My practice aims to offer complex readings on the presence of the past, and the way it informs our ways of seeing. Looking at it from this vantage point, I had to ask myself ‘where does perception start?’ Questioning my role and my responsibility as a photographer led me to challenge the perception-enhancing power of photography by highlighting narratives it missed along the way.

My work attempts to convey a truthful narrative and demonstrate how I engage with issues of invisibility, re-contextualisation and subversion to preconceived ideas of black personhood through the lens of Zimbabwe. I look at how our unchosen histories have shaped our contemporary state. Furthermore, my work speaks directly to the common reality amongst people of colour of an ‘obscured history’, which often negates our individual stories. Thus, making a commentary on history and its selective unfolding. Through photography, I explore the place of African fabric in the refashioning of cultural, racial and gendered identities as well it’s use as a vehicle to challenge structures of power that render certain people’s histories and cultural expressions invisible. In my creations incorporate Shona utensils which are highly recognisable signifiers of tradition. My work gestures towards ways in which I embark on a cultural remaking of the self, contributing to new imaginings of African identities.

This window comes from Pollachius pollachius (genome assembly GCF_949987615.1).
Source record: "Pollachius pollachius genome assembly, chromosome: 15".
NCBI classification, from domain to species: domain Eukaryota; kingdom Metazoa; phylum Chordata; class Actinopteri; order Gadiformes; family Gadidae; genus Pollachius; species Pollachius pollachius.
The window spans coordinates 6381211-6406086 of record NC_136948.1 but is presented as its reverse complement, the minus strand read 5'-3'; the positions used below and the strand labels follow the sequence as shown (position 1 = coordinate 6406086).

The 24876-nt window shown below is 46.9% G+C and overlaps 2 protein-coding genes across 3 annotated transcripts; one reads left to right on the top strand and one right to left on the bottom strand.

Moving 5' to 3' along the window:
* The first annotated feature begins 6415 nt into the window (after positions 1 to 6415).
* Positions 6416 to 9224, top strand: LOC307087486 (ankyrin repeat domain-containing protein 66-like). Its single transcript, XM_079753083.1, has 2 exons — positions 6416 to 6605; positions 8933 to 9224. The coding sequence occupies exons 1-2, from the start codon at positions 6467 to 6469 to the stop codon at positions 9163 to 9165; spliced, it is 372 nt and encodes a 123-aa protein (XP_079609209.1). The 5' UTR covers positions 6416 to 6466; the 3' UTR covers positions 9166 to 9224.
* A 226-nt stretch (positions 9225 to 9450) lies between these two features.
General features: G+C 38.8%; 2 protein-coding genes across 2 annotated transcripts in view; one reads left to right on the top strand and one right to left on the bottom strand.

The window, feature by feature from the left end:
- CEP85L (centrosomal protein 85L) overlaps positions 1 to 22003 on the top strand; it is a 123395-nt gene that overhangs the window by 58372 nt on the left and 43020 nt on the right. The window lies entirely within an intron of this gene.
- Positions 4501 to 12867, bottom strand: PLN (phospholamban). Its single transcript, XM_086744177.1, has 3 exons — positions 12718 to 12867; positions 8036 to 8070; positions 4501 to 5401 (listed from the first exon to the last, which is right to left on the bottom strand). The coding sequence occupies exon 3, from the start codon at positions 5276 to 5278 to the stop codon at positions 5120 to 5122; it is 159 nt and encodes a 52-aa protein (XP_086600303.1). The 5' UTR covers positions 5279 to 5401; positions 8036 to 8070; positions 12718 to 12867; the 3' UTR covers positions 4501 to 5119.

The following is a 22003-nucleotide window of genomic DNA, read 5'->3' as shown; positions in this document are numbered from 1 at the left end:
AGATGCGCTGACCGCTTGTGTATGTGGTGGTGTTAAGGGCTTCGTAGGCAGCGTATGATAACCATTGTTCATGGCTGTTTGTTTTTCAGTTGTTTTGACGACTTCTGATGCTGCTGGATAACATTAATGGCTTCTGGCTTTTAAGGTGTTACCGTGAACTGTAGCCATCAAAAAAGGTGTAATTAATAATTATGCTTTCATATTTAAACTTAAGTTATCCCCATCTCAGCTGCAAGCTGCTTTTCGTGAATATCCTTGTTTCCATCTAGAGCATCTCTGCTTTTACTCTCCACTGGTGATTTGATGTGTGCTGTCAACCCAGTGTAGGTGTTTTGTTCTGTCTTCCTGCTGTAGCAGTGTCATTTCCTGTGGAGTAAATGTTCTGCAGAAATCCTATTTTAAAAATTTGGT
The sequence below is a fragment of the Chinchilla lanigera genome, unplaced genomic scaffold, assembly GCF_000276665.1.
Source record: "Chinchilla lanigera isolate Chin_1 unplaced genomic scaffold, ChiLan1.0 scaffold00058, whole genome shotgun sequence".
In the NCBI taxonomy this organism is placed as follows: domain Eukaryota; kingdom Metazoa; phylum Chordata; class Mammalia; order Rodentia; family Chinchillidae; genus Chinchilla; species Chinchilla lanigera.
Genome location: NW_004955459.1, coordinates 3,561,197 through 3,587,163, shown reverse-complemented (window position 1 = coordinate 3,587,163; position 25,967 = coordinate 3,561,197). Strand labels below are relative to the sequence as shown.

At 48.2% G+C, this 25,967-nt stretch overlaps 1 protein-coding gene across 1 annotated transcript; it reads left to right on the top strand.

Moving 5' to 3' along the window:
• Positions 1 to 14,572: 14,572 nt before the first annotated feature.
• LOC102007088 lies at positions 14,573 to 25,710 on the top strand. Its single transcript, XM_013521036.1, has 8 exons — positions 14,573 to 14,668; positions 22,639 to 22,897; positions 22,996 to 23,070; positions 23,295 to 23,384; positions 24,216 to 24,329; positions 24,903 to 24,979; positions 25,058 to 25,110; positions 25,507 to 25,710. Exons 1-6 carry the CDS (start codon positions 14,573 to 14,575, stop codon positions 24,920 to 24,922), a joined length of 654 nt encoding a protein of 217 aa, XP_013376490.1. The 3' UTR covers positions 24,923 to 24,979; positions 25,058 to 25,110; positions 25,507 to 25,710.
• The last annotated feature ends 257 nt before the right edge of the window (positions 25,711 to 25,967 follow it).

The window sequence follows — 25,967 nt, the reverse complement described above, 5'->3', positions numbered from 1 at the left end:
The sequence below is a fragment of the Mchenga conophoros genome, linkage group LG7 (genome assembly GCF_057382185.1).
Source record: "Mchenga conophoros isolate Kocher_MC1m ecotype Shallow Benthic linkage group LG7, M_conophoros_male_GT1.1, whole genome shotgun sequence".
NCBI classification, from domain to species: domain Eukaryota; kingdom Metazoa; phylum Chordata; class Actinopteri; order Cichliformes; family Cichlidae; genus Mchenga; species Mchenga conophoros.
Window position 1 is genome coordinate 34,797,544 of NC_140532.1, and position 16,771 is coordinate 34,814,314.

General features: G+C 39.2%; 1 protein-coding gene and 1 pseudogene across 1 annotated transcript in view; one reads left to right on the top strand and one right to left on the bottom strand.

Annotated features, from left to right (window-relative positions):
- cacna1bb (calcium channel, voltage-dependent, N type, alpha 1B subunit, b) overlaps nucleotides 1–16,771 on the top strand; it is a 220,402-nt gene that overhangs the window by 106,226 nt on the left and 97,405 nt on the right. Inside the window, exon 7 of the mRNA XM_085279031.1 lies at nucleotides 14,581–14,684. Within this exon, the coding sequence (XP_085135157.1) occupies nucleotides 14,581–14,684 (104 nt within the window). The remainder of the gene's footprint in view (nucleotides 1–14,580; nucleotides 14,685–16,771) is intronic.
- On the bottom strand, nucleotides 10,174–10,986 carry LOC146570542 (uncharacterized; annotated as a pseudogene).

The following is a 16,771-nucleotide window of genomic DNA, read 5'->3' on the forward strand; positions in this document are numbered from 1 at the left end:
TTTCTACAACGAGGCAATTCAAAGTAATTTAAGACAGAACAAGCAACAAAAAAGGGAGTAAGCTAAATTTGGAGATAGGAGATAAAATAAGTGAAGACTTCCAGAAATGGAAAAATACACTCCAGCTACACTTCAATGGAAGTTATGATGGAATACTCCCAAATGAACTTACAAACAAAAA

Stemming from the desire to recognise the lived truth of others, my work explores several intertwined imaginaries documented through domestic, metropolitan and non-linear spaces. I create suggestive worlds by placing clues about their lives and their sometimes-invented characters into the compositions. Through these fantastical portraits, I attempt to create a new literature which borrows from the artistic thought and practice of both romanticism and realism. In the same way Romanticism took a metaphorical approach to art while Realism took a literal one, I portray everyday people from contemporary life in Zimbabwe, as well as larger than life heroes who exist in history. Furthermore, I express the aspect of realism through the social message in which history is mediated.

My practice aims to show that, in a world filled with limited facts and plenty of misinformation it is important to acknowledge that the things we own – the clothes we wear and the objects we value – tell stories about who we are, what we value, and where we come from.